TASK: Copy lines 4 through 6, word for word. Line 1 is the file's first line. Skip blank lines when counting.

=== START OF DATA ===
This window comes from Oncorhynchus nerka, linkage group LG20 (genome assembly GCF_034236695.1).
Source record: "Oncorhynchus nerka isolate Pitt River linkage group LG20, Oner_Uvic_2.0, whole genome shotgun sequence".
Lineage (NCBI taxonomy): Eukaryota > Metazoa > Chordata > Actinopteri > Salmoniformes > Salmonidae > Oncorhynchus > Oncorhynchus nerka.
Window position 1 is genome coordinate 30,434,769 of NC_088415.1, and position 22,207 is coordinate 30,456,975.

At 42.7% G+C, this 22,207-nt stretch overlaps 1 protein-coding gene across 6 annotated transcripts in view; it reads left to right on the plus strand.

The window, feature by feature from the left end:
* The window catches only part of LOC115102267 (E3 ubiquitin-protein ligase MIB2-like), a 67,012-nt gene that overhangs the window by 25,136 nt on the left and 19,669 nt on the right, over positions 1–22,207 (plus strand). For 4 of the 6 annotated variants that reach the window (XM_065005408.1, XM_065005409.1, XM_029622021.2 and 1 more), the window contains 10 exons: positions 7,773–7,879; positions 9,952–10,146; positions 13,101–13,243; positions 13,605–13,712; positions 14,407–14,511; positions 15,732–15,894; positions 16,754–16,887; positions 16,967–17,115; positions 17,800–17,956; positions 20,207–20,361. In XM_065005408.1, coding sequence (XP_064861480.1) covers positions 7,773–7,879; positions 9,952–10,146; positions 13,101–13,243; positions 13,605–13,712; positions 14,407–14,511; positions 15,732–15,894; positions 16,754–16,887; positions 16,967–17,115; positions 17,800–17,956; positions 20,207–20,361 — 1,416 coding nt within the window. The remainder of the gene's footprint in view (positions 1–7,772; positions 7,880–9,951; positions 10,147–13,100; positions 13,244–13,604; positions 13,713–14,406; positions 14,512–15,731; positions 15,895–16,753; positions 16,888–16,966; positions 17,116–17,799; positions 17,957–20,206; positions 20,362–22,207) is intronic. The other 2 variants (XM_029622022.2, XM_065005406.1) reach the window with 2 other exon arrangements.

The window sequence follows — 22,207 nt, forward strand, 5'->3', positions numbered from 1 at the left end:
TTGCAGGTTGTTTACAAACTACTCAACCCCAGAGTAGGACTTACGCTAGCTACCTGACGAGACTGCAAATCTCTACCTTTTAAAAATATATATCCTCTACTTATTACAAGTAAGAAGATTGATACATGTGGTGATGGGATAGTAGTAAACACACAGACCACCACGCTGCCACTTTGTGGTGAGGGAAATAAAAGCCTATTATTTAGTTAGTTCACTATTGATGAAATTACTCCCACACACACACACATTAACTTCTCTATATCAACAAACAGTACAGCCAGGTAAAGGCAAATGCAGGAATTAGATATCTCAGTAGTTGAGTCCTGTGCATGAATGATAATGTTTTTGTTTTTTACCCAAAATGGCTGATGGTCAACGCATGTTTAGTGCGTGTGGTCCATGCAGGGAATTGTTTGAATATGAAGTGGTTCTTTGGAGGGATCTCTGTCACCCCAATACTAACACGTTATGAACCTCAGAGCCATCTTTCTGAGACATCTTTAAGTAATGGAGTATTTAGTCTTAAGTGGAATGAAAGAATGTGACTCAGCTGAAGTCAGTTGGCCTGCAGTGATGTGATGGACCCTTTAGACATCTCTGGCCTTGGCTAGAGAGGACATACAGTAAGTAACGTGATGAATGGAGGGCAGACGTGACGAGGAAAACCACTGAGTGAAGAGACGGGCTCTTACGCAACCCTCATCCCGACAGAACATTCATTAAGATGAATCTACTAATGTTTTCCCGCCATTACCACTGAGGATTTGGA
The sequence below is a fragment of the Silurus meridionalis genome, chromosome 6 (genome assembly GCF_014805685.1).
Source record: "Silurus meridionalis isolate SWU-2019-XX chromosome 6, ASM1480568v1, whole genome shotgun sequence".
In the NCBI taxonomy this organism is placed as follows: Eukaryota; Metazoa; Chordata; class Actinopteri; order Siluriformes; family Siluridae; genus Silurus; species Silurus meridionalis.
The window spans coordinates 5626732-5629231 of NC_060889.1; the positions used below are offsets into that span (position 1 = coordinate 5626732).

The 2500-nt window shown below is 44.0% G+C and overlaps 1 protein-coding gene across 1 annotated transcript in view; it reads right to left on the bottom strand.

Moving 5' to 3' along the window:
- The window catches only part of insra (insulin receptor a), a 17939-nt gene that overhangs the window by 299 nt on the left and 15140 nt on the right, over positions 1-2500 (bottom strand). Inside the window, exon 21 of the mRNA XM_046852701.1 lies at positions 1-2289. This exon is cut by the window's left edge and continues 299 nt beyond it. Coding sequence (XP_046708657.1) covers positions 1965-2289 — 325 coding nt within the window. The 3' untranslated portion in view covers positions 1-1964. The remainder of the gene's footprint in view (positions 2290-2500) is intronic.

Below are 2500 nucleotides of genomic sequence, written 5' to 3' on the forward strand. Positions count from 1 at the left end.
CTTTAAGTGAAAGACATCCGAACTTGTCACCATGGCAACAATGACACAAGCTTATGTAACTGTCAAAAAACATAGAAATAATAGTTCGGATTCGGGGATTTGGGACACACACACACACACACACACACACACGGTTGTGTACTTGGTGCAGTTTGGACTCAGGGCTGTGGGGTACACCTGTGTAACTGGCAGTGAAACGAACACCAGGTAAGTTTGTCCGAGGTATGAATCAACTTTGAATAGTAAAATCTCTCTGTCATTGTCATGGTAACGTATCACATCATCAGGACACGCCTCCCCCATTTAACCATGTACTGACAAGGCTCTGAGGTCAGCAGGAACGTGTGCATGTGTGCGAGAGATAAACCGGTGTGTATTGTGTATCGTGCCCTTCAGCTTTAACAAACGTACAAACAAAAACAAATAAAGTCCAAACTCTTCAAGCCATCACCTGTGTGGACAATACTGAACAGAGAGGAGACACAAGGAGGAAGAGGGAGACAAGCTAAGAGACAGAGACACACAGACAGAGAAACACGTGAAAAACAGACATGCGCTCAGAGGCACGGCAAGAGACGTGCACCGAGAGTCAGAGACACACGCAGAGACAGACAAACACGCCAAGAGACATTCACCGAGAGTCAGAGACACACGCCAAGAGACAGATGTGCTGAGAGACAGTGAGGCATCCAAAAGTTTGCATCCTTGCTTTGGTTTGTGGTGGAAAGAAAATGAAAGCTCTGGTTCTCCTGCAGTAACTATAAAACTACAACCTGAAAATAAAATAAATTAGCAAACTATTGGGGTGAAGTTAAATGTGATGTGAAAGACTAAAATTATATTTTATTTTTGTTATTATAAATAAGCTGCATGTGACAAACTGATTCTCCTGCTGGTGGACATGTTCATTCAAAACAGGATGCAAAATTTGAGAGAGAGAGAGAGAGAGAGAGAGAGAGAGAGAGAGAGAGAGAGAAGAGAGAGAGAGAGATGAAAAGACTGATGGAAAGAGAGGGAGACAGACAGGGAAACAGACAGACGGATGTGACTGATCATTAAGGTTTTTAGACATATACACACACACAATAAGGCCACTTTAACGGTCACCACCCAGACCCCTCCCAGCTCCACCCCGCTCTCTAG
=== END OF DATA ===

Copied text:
Window position 1 is genome coordinate 30,434,769 of NC_088415.1, and position 22,207 is coordinate 30,456,975.

At 42.7% G+C, this 22,207-nt stretch overlaps 1 protein-coding gene across 6 annotated transcripts in view; it reads left to right on the plus strand.

The window, feature by feature from the left end: